New Plan for Immigration - GOV.UK (

New plan for immigration: legal migration and border control strategy statement (accessible web version) - GOV.UK (

Part 2 of the Bill deals with Asylum. This post is not intended to be an analysis of the provisions. A legal opinion prepared for Women for Women Refugees, criticises the Bill as "harmful and discriminatory" towards women and comments that several of the clauses are likely to place the UK in breach of either the Refugee Convention or the European Convention on Human Rights.

The legal opinion by Stephanie Harrison QC and others is published by Garden Court Chambers - see

The Nationality and Borders Bill - Legal Opinion prepared by Garden Court Barristers for Women for Refugee Women | News | Garden Court Chambers | Leading Barristers located in London, UK

Further criticism of the Bill may be seen at -

Top police officers claim that the Nationality and Borders Bill will make it harder to prosecute human traffickers - Optimus Law


Discussion of any of this is made all the more difficult by false information that is widely in circulation.

The Guardian has helpfully published some data 

Asylum in the UK: the key numbers | Immigration and asylum | The Guardian

Notably, the UK does NOT receive more asylum applications than some other European States. Application numbers in German and France are higher.

More factual information is at

UNHCR - Asylum in the UK

House of Lords debate:

The House of Lords held a debate on 25 November 2021

Lords debates migrants arriving illegally - UK Parliament

Objection might be taken with the title of the debate since those making the crossing are not necessarily intent on entering the UK illegally. There is a right to claim asylum once a person reaches the UK but, since 2011,  the UK does not process applications made outside the UK - e.g. via a British Embassy.

The Lords debate was notable for those contributions which advocated the need for a safe route for asylum seekers to obviate the need for the dangerous sea crossing. For example, Lord Kerr of Kinlochard made the following points -

1. Overall refugee numbers are currently running at about half of where they were 20 years ago - UK is not the preferred destination in Europe - well down the list of preferred destinations

2. Small boat numbers are up because other routes have been made more difficult - official resettlement routes have been closed - e.g. the Syrian scheme, the Dubs Scheme, Dublin III.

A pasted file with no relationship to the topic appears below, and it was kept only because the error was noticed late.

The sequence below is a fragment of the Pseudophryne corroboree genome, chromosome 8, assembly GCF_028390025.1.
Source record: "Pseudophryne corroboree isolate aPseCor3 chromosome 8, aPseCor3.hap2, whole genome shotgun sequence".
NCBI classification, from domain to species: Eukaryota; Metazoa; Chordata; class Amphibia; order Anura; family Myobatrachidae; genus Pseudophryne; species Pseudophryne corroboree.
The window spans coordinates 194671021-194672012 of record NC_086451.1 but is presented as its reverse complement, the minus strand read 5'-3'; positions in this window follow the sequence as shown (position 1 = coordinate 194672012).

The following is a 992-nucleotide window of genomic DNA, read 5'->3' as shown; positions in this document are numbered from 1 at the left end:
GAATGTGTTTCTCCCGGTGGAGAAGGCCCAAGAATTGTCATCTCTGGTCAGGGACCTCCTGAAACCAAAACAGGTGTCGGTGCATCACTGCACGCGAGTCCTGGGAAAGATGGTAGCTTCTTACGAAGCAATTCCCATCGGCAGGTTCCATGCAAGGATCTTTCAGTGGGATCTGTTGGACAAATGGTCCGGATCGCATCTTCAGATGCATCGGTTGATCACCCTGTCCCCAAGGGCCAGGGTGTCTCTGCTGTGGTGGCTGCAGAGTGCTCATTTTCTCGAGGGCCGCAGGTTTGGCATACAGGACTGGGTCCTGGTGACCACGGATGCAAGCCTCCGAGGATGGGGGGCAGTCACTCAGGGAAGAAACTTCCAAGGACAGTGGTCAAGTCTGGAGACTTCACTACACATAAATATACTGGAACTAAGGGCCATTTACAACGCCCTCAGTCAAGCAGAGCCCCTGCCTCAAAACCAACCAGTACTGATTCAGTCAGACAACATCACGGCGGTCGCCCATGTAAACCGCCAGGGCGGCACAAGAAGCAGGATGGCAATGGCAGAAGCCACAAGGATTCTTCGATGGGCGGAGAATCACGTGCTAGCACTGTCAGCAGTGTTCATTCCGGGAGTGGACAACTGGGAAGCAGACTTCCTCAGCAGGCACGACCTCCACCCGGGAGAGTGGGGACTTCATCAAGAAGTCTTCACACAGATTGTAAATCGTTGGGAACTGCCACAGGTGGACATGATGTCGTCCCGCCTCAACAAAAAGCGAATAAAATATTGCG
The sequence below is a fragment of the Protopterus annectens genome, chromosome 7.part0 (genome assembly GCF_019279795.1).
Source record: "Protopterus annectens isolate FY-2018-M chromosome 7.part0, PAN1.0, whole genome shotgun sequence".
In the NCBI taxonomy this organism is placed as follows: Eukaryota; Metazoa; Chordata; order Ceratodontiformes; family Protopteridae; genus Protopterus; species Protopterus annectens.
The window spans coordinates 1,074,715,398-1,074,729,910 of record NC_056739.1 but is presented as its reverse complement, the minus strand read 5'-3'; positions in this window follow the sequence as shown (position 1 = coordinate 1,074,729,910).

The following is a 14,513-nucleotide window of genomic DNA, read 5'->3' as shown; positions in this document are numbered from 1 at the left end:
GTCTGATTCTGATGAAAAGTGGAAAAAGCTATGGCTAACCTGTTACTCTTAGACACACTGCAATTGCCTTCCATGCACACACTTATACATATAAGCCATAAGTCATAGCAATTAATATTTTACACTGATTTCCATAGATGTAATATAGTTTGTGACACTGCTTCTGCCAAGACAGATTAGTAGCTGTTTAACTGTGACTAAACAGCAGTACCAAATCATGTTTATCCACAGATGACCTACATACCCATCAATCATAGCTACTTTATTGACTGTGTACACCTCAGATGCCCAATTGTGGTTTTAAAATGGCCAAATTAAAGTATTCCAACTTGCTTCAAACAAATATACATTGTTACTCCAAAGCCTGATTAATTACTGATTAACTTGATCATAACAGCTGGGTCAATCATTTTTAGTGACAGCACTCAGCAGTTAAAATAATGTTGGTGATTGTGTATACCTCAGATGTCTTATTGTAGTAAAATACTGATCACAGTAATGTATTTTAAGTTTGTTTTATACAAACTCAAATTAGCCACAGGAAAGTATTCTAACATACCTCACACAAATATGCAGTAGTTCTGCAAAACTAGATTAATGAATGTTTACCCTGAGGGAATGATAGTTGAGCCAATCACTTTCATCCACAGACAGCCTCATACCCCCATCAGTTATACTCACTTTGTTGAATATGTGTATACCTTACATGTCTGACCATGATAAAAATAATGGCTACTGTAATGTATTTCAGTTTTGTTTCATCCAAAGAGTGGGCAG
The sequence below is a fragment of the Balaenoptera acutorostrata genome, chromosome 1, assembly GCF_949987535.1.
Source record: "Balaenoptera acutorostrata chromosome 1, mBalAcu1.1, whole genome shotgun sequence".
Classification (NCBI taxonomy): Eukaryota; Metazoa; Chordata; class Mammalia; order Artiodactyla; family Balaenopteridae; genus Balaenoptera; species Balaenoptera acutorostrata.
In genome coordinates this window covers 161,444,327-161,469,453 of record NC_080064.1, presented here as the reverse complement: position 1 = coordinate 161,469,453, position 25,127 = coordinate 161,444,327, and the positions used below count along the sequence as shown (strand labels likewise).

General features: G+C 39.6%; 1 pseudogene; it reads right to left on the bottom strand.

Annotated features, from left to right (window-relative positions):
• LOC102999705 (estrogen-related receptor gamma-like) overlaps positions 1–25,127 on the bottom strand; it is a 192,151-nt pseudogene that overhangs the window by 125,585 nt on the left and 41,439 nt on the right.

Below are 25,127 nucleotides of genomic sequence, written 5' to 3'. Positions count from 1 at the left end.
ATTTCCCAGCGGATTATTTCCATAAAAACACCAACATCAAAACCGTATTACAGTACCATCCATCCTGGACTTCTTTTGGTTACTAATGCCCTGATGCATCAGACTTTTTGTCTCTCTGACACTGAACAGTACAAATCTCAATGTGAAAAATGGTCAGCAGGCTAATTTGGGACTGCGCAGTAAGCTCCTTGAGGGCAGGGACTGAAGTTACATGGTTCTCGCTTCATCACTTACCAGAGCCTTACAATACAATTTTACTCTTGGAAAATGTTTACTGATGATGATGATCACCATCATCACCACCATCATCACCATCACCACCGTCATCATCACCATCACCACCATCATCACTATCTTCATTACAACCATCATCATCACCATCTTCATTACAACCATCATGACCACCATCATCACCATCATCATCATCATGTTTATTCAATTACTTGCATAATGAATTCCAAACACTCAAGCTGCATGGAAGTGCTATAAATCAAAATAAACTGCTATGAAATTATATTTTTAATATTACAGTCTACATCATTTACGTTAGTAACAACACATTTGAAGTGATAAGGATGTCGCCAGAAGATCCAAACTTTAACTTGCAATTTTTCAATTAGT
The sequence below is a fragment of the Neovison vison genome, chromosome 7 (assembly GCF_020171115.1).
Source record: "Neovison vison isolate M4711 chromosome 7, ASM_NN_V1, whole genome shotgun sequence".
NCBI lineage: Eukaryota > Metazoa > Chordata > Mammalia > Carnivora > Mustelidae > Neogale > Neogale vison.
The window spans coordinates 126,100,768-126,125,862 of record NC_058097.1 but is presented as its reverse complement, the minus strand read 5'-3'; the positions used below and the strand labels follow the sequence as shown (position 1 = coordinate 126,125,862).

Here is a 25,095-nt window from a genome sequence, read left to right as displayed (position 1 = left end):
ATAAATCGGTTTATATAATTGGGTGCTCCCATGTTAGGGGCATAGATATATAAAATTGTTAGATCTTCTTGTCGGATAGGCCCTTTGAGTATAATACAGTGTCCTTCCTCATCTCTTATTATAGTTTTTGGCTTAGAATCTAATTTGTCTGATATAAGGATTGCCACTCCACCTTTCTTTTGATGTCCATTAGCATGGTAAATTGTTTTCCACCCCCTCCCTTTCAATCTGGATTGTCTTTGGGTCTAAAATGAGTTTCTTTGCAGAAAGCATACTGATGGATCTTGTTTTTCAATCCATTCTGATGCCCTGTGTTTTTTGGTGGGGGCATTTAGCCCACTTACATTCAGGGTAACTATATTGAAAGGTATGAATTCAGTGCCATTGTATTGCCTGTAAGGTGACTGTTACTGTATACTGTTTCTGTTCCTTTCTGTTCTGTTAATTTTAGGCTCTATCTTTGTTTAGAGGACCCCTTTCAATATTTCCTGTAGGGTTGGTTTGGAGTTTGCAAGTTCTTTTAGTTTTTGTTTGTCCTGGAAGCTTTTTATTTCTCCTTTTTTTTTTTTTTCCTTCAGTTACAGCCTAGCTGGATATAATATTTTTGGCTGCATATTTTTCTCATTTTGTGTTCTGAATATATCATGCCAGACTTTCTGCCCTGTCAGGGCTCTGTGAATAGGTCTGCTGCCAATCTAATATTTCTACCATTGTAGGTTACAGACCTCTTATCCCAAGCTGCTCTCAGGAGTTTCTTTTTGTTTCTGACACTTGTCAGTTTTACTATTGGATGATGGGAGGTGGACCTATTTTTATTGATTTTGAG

3. The Home Secretary's asserted that 70% of channel crossers were economic migrants and not asylum seekers but that is NOT borne out by the facts. 61% of arrivals are granted asylum at the initial stage and 59% of the remainder are granted it after appeal.

There is a need for a safe route. Instead, the UK seeks to criminalise those who survive the peril of the seas and also those at Dover who try to help them.

Lord Kerr concluded - "Of course, we can go down that road. But if we do, let us at least be honest enough to admit that what drives us down that road is sheer political prejudice, not the fact, because the facts do not support the case for cruelty."


Events have shown that efforts by the UK, France and others to stem the numbers crossing the Channel have not been successful. The evidently poor relations between the governments of the UK and France are not helping the situation. Given the undoubtedly lucrative trade in people-smuggling, the present strategy is unlikely to make matters better. Without a policy reset so that a safe route becomes available it seems likely that the "turbid ebb and flow of human misery" will continue and the criminals engaged in people smuggling will continue to profit. At the time of writing and with the Nationality and Borders Bill before Parliament, the chances of such a reset appear to be minimal.


Law and Lawyers: Crossing the Channel ~ some notes (

What's the difference between a refugee and an asylum seeker? (

One lesson of Brexit appears to be that "taking back control" of borders can, in practice, result in less control - see

By ‘taking back control’ of your borders, you can lose control of your borders – the lesson of Brexit – The Law and Policy Blog (

Help for people seeking asylum - Refugee Council

UNHCR - Asylum in the UK

Asylum support: UK rights and expectations - GOV.UK (

Boris Johnson planning to SCRAP Human Rights Act 'Reform needed' | Politics | News |

28 November 2021

Further links:

Following the meeting held on 28 November between France, EU representatives and others this appeared - UK’s ‘double talk’ on Channel crisis must stop, says French interior minister | Immigration and asylum | The Guardian and this France calls on Britain to do more on Channel migrant trafficking (

30 November - French PM to offer Boris Johnson EU migration deal after Channel deaths (

1 December - A pan-European solution is needed to prevent Channel deaths ( - article by Labour peer Lord Dubs